The Medical Center in Columbus has received state approval to begin offering therapeutic cardiac catheterization procedures — or installation of heart stents — to patients.
The hospital received the go-ahead Feb. 11 to begin additional development for the launch of the heart procedures, although Ryan Chandler, president and chief executive officer of The Medical Center, said no firm timeline has been set.
“We don’t expect any additional construction,” he said. “We’re doing an equipment analysis, so we’re analyzing our current equipment to see what upgrades we may need, if any, to do the coronary interventions.”
The Medical Center, owned by Columbus Regional Healtcare System, was not required to receive the customary certificate of need from the Georgia Department of Community Health. Instead, it was eligible for an exemption offered under legislation passed in 2008 by the Georgia General Assembly to expand treatment in certain areas with the goal of improving patient outcomes.
Never miss a local story.
The move puts The Medical Center in competition with St. Francis Hospital on Manchester Expressway, which is the only certified heart-surgery center in Columbus. The Medical Center had previously been able to handle heart diagnostic services, but this adds the ability to install stents to reopen clogged arteries.
There are an estimated 900 such catheterization procedures performed in the city each year, with St. Francis Hospital and about 15 affiliated cardiologists doing roughly 300 open-heart surgeries annually.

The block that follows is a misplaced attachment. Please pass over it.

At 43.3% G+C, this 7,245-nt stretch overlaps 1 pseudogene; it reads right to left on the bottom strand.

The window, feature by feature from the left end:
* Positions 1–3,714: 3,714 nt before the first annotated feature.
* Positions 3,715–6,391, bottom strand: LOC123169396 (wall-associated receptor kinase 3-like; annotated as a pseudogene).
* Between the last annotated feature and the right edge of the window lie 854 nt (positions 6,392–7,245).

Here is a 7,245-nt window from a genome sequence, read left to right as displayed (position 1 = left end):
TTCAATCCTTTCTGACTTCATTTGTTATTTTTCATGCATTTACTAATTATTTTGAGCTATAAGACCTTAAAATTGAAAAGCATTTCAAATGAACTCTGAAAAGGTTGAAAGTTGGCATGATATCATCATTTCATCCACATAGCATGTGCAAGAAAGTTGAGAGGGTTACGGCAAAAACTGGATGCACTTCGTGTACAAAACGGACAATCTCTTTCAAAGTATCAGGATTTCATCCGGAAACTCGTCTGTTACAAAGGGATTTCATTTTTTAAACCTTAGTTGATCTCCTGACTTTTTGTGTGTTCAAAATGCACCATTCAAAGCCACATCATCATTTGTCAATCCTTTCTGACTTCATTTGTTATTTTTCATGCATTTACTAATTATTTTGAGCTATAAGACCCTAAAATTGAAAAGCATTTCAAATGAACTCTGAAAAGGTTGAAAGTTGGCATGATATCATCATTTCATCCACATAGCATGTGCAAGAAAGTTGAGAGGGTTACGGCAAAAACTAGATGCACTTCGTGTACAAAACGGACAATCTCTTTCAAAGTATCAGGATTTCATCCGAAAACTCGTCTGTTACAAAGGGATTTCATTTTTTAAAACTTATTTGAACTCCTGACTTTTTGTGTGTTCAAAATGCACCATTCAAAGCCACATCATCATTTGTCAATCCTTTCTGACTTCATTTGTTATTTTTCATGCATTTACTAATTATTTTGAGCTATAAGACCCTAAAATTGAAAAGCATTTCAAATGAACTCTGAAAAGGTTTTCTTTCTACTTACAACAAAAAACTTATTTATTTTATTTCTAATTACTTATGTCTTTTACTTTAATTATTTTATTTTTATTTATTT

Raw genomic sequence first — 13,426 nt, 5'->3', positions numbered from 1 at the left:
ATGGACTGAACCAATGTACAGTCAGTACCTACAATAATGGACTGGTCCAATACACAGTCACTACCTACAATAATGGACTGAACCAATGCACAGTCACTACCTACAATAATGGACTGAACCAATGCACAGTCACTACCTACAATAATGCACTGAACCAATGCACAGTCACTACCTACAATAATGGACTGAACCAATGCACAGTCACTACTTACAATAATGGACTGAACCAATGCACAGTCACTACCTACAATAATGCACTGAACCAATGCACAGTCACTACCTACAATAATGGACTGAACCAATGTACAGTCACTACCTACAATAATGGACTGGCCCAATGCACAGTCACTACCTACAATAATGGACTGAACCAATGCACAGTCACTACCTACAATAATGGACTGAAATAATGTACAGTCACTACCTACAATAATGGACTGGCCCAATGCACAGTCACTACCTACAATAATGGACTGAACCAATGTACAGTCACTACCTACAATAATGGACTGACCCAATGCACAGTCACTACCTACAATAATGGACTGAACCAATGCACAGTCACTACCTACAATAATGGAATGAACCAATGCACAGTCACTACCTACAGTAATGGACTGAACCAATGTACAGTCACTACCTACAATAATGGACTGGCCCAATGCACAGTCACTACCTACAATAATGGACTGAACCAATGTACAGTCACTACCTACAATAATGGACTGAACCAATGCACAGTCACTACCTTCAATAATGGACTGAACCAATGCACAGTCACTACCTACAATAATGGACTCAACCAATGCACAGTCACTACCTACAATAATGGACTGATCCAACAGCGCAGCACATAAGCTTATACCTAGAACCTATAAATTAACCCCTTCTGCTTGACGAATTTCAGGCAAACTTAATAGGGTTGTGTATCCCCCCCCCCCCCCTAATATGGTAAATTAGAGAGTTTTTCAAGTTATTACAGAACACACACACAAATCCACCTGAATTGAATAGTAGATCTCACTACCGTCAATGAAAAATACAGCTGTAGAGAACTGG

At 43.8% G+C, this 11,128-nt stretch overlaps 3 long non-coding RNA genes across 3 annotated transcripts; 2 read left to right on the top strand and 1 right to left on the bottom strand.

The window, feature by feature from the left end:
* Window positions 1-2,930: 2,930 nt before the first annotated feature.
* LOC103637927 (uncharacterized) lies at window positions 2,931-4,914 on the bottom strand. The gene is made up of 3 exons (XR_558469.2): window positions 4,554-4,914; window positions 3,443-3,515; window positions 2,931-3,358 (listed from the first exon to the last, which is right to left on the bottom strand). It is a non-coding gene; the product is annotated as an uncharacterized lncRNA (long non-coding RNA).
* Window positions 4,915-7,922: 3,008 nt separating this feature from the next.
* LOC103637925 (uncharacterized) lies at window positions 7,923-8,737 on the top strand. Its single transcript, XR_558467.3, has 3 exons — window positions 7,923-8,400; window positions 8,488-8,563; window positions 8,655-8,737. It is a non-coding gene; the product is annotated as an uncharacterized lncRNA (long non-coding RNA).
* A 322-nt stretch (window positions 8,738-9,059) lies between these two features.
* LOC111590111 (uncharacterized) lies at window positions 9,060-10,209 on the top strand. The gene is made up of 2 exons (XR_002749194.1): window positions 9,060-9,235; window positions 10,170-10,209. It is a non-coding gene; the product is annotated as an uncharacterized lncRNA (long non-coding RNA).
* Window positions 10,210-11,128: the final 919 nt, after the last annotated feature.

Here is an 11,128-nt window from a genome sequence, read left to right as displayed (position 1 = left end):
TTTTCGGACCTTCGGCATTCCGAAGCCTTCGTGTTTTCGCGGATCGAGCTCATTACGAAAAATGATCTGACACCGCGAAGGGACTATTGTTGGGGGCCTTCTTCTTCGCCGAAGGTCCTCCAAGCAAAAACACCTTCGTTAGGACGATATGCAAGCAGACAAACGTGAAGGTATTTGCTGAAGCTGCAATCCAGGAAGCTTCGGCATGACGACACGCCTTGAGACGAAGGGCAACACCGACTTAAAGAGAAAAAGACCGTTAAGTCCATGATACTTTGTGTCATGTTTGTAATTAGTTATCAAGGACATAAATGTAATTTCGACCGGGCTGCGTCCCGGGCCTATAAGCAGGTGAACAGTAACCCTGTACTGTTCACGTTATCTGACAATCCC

Robert Granger, president and CEO of St. Francis, said he has not seen the official decision by the state and will “reserve judgement” as to whether or not to appeal the exemption for The Medical Center.
But he did express disappointment that approval has been given for the interventional cardiology services, and that he doesn’t see cardiologists in the community getting behind such treatment at a hospital that is not also approved to do open-heart surgery.
“Because of the small percentage of cases that would be appropriate for care in such a free-standing program, we do not believe it will have a significant impact on St. Francis Hospital and our outstanding comprehensive cardiac program,” said Granger, who pointed out his hospital’s services should get even better with the opening of a new Heart Hospital on its existing campus this summer.
A coronary catheterization, by and large, is considered a very safe procedure, according to the Mayo Clinic and the National Institutes of Health. Very few of them result in patients experiencing immediate negative effects and being taken directly into an open-heart surgery room. But it still is a possibility.
Chandler said The Medical Center has reached an agreement with East Alabama Medical Center in Opelika, Ala., about a 45-minute drive away, to receive any patients in need of emergency heart surgery. It also has agreements with emergency medical service providers in the area to transport patients there.
“We would fly them or drive them, whatever the patient’s needs were. But we are working on the local EMS folks to make sure those protocols are put in place,” he said.
The Medical Center now is working up projections on how many heart stent procedures it can handle, Chandler said, although he does “believe that we’ll have a busy program here at The Medical Center.”
The CEO said he and Columbus Regional President and CEO Chuck Stark met with local cardiologists last year to discuss the new heart services, with many expressing support. The executives are now scheduling times to meet with the heart doctors again to brief them further on their plans.
CORRECTIONThis story was updated at 7:45 a.m. Friday to correct the spelling of "stent."